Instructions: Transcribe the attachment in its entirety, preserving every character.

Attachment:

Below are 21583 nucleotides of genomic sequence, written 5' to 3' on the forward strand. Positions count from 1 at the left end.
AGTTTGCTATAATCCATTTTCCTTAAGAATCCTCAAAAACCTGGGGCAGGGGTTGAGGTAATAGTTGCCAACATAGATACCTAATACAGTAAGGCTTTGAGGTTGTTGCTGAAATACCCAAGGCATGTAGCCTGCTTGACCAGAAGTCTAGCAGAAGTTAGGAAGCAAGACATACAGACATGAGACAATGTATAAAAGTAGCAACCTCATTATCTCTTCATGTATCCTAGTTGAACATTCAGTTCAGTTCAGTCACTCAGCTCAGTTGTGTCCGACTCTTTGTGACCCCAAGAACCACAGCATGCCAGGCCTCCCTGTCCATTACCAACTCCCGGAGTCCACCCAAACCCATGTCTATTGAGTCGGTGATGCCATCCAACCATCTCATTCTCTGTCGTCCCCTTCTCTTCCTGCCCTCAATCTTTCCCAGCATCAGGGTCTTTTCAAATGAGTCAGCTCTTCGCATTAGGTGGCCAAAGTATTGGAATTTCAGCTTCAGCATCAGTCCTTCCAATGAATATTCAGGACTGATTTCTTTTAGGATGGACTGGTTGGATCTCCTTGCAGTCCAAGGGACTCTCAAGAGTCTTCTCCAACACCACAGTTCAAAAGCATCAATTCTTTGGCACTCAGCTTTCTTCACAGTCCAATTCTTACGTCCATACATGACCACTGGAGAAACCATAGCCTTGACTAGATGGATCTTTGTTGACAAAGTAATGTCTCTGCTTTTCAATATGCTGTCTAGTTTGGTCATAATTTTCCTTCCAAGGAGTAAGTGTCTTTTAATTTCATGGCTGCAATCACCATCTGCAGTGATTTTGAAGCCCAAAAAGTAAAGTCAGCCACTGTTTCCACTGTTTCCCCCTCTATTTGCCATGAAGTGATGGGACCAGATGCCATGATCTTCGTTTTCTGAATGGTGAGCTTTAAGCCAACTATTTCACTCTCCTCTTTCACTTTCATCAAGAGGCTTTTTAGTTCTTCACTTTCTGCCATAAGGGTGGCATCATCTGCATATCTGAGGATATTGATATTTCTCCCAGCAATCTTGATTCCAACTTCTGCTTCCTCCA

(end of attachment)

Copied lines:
Below are 21583 nucleotides of genomic sequence, written 5' to 3' on the forward strand. Positions count from 1 at the left end.
AGTTTGCTATAATCCATTTTCCTTAAGAATCCTCAAAAACCTGGGGCAGGGGTTGAGGTAATAGTTGCCAACATAGATACCTAATACAGTAAGGCTTTGAGGTTGTTGCTGAAATACCCAAGGCATGTAGCCTGCTTGACCAGAAGTCTAGCAGAAGTTAGGAAGCAAGACATACAGACATGAGACAATGTATAAAAGTAGCAACCTCATTATCTCTTCATGTATCCTAGTTGAACATTCAGTTCAGTTCAGTCACTCAGCTCAGTTGTGTCCGACTCTTTGTGACCCCAAGAACCACAGCATGCCAGGCCTCCCTGTCCATTACCAACTCCCGGAGTCCACCCAAACCCATGTCTATTGAGTCGGTGATGCCATCCAACCATCTCATTCTCTGTCGTCCCCTTCTCTTCCTGCCCTCAATCTTTCCCAGCATCAGGGTCTTTTCAAATGAGTCAGCTCTTCGCATTAGGTGGCCAAAGTATTGGAATTTCAGCTTCAGCATCAGTCCTTCCAATGAATATTCAGGACTGATTTCTTTTAGGATGGACTGGTTGGATCTCCTTGCAGTCCAAGGGACTCTCAAGAGTCTTCTCCAACACCACAGTTCAAAAGCATCAATTCTTTGGCACTCAGCTTTCTTCACAGTCCAATTCTTACGTCCATACATGACCACTGGAGAAACCATAGCCTTGACTAGATGGATCTTTGTTGACAAAGTAATGTCTCTGCTTTTCAATATGCTGTCTAGTTTGGTCATAATTTTCCTTCCAAGGAGTAAGTGTCTTTTAATTTCATGGCTGCAATCACCATCTGCAGTGATTTTGAAGCCCAAAAAGTAAAGTCAGCCACTGTTTCCACTGTTTCCCCCTCTATTTGCCATGAAGTGATGGGACCAGATGCCATGATCTTCGTTTTCTGAATGGTGAGCTTTAAGCCAACTATTTCACTCTCCTCTTTCACTTTCATCAAGAGGCTTTTTAGTTCTTCACTTTCTGCCATAAGGGTGGCATCATCTGCATATCTGAGGATATTGATATTTCTCCCAGCAATCTTGATTCCAACTTCTGCTTCCTCCA